The purpose of this repair or maintenance, such as reconstruction or rehabilitation
If other assets (such as water pipes) are inside the buffer zone, they might be affected by sanitary sewer
pipes when performing maintenance; the unit of the radius is ft.
Trenchless and open-cut methods are utilized in this research. The Borough of State College sets a
higher priority to implementing trenchless technology when performing heavy roads maintenance.
Pipe repair unit cost
The pipe repair unit cost is based on trenchless or open-cut technology, material, etc. The unit is $/ft.
It is the total repair cost of this pipe segment. The formula is:
Total Cost = Unit Cost * Length
ANALYSIS FOR DECISION-MAKING PROCESS
When performing maintenance, the first process is to set the criteria. As mentioned earlier, pipe condition
index and pipe size index are recognized as the two main factors for decision-making. After editing the
data, the priority of sanitary sewer pipes can be shown by the sort descending function.
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According to the index system, the pipelines are in worse condition if the pipeline condition index is less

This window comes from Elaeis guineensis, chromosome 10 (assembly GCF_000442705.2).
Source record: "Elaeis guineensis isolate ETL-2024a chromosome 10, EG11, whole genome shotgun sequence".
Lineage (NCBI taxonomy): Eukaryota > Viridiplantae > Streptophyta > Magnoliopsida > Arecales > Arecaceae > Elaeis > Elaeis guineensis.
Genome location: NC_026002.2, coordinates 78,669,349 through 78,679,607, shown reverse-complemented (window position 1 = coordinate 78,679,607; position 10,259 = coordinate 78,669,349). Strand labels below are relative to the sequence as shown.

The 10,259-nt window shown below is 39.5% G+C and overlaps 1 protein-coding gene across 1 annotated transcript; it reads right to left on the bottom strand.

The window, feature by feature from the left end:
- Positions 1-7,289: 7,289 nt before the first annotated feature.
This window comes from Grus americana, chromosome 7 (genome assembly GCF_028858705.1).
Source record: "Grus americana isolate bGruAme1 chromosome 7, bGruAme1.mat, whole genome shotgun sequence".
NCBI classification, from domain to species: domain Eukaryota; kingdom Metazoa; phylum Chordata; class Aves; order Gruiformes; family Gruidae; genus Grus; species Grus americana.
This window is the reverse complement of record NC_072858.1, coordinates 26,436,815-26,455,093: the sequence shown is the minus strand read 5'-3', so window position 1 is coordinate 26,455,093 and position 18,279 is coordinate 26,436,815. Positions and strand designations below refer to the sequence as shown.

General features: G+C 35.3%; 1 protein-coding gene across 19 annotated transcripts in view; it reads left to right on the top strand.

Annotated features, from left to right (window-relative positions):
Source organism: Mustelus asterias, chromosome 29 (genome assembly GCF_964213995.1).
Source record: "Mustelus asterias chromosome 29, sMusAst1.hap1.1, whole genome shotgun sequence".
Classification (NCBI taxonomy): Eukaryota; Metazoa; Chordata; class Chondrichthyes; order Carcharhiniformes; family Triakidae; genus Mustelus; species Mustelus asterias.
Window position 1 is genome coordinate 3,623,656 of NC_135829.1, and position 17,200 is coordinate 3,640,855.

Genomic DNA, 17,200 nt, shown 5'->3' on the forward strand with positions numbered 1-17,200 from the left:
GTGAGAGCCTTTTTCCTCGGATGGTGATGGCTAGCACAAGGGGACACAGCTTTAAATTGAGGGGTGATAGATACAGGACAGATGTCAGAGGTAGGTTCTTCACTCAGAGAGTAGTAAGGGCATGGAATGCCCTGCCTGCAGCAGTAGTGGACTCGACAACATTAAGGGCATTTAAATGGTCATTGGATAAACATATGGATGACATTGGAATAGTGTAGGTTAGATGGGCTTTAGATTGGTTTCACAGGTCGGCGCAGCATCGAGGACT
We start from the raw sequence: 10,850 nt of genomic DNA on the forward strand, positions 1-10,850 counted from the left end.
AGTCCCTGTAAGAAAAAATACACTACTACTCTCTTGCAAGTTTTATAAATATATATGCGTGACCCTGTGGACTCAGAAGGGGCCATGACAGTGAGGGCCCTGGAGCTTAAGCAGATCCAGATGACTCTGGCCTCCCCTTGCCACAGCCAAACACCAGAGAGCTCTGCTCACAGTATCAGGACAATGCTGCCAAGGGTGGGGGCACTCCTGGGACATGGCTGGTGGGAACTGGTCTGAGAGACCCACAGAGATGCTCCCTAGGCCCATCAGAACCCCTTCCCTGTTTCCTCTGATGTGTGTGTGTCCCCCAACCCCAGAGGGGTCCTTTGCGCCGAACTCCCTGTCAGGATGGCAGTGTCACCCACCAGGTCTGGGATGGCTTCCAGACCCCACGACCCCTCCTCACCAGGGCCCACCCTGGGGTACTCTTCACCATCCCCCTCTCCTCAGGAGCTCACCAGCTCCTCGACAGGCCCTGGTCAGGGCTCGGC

than or equal to three. If the Borough of State College decides to repair the pipes in worse condition in a
particular year, the pipelines with condition index less than or equal to three can be analyzed through
selecting these pipes to a new coverage. Figure 7 presents graphical representation of pipes in worse
condition at network-level. After selecting the pipes in worse condition, because the pipelines with larger
size are more significant than pipes with small size in the whole system, the next step is to rank the
pipeline priority based on the pipeline size index. The example of ranking the pipeline maintenance
priority based on the pipeline size index is presented in Figure 8. With the priority of pipeline
maintenance, the next process is to consider the effect of pavement. If the open-cut method is adopted,
the pavement will be affected.
Figure 7. Graphical Representation of Pipes in Worse Condition at Network-Level
Figure 8. Rank the Priority based on Pipe Size Index
Project-level integration includes identification of adjacent improvement projects from various